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Unveiling the "Invisibility Cloak"

Investigating the Extent to Which the Kingdom of Thailand's Failure to Address the Issue of Enforced Disappearances Violates Their Responsibility towards the Protection of Basic Human Rights by Comparison with the International Human Rights Jurisprudence

by Sarah M.J. Muzart

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Publisher: Universal-Publishers
Pub date: 2012
Pages: 123
ISBN-10: 1612330959
ISBN-13: 9781612330952
Categories: Law & Legal StudiesLaw & Legal StudiesPolitical Science


Despite being an act that is widely practiced under the guise of a significant number of States, little is known about the intrinsic realities of enforced disappearances. General literature on the topic is lacking, and laws that address the problem are scarce. Enforced disappearances have only come to the attention of the international community fairly recently. At the dawn of this century, Thailand understandably remains one of the most active countries in the practice of enforcedly disappearing people as a means of removing them from the protection of the law because of no legally justifiable reason for arrest or detention - an ultimate breach of the Rule of Law. This book aims to attribute responsibility to the Kingdom of Thailand for failing to introduce legal mechanisms and safeguards to protect its citizens - in breach of its State duties - from enforced disappearances. In an attempt to remove pre-existing ambiguities on what basic human rights are being violated and by whom, the author comparatively analyses international human rights jurisprudence vis-a-vis certain Latin American and European countries. The jurisprudence reiterates that the human rights implications of enforced disappearances do not only depend on the State refraining from committing such acts directly, but also from its indirect acquiescence and tolerance of the act being committed by non-State agents. The repeated reports of enforced disappearances throughout its history make Thailand hypothetically accountable (since nothing can supersede State sovereignty). Still, the author hopes that this book will provide the guidance needed to help improve the human rights compliance in Thailand and, in due course, rid the country of this terrible practice. To this end, this book also contains first-hand contribution from experts and advocates to human rights in Thailand.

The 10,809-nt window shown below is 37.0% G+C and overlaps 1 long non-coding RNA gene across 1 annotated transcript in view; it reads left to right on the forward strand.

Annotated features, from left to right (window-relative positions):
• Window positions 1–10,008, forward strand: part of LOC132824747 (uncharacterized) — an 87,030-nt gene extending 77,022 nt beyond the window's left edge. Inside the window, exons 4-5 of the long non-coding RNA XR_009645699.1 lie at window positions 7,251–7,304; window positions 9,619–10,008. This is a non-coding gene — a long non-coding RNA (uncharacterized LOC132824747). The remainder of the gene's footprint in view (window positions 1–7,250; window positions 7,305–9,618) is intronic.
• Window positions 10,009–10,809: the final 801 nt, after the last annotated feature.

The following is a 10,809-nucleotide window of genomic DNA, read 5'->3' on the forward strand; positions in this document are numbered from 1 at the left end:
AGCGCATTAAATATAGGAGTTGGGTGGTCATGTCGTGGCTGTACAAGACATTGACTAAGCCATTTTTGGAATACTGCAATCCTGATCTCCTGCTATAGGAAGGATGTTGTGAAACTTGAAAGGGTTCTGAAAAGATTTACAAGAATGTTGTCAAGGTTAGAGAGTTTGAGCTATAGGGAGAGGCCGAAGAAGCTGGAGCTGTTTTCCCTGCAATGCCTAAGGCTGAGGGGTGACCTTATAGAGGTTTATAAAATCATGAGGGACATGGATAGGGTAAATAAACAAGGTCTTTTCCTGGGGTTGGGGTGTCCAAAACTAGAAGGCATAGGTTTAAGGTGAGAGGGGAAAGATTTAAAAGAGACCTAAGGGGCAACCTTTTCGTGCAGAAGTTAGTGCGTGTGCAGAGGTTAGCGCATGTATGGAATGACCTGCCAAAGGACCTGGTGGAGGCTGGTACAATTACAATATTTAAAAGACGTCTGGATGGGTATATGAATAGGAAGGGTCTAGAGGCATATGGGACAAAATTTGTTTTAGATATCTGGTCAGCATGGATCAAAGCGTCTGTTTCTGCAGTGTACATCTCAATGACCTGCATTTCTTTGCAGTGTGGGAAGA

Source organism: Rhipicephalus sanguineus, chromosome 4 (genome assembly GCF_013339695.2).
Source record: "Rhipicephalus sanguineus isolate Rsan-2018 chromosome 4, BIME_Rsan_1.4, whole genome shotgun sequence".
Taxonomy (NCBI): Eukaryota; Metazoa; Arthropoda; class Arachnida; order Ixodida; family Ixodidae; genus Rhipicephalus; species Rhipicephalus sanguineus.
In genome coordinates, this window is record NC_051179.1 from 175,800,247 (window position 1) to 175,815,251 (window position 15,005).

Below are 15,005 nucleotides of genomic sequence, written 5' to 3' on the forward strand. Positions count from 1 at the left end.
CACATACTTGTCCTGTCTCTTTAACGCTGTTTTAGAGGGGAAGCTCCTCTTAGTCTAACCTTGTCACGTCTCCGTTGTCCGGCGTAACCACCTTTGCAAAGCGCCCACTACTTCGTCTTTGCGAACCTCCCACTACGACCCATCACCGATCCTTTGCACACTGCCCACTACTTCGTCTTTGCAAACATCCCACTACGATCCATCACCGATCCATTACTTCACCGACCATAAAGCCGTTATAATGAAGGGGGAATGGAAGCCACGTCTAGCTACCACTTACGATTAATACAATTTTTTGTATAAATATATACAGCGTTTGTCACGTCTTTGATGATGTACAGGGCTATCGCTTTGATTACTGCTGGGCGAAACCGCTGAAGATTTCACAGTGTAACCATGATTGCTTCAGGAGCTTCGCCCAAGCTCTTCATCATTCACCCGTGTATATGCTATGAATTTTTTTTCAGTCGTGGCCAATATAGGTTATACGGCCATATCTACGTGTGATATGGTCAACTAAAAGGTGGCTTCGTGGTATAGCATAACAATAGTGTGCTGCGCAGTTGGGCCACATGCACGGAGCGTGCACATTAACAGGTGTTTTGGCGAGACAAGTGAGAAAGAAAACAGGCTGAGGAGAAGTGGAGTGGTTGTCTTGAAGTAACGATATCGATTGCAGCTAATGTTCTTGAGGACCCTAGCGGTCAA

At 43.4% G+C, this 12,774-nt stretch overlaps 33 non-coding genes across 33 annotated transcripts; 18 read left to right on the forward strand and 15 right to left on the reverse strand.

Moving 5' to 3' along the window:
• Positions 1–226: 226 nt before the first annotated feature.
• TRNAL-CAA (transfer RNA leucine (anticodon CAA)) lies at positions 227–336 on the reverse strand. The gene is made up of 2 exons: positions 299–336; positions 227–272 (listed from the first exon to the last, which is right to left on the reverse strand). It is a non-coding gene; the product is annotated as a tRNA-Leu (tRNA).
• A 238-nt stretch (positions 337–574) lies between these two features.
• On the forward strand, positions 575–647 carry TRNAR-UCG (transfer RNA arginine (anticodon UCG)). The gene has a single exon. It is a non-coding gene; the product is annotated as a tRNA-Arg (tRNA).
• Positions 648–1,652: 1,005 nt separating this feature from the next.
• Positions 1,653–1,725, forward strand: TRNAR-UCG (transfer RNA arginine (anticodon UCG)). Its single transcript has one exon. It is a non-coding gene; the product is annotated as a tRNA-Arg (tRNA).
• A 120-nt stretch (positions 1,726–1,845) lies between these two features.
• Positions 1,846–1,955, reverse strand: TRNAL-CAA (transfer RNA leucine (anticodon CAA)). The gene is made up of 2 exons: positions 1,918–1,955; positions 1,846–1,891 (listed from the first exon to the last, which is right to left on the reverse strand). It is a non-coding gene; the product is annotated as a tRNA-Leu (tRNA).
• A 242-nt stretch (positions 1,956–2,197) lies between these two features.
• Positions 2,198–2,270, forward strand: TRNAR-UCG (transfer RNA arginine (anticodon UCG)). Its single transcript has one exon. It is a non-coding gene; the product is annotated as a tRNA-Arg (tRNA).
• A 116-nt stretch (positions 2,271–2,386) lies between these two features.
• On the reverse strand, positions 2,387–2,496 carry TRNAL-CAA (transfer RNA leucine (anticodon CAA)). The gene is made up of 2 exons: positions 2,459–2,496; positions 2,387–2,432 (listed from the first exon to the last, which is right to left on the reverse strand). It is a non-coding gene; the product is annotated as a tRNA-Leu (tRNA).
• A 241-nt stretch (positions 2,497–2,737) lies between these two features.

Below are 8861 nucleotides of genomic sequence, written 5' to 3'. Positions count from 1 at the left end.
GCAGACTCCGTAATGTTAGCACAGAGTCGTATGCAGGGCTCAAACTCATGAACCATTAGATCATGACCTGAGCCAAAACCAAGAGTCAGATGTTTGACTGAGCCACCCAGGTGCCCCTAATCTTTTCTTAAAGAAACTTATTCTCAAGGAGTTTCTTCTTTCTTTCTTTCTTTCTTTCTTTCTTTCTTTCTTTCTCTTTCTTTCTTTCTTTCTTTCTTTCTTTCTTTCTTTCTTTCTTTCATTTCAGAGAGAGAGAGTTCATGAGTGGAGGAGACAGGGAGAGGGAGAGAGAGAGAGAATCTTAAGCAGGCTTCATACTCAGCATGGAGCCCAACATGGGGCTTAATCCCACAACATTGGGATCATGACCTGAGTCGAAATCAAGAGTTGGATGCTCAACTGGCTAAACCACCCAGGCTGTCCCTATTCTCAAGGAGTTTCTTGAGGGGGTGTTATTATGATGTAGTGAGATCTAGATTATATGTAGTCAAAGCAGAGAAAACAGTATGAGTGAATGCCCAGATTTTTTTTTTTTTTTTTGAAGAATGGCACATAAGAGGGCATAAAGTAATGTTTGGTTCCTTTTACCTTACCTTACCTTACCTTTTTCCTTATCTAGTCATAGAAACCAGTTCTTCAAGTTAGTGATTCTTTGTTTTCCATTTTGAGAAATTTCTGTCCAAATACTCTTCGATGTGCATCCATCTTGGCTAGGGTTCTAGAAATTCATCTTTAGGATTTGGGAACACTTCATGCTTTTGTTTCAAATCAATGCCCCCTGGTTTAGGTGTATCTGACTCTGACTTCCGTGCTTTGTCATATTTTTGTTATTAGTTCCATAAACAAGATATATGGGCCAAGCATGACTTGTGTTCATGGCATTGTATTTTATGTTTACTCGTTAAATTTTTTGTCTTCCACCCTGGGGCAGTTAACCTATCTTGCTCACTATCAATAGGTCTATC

About the Author

In 2010 Sarah Muzart enrolled in a Master's course in international law with international relations at the University of Kent, during which she developed a real passion for human rights. She is currently working in the field, but ultimately would like to dedicate her career to advocating for better human rights in the Asia-Pacific region.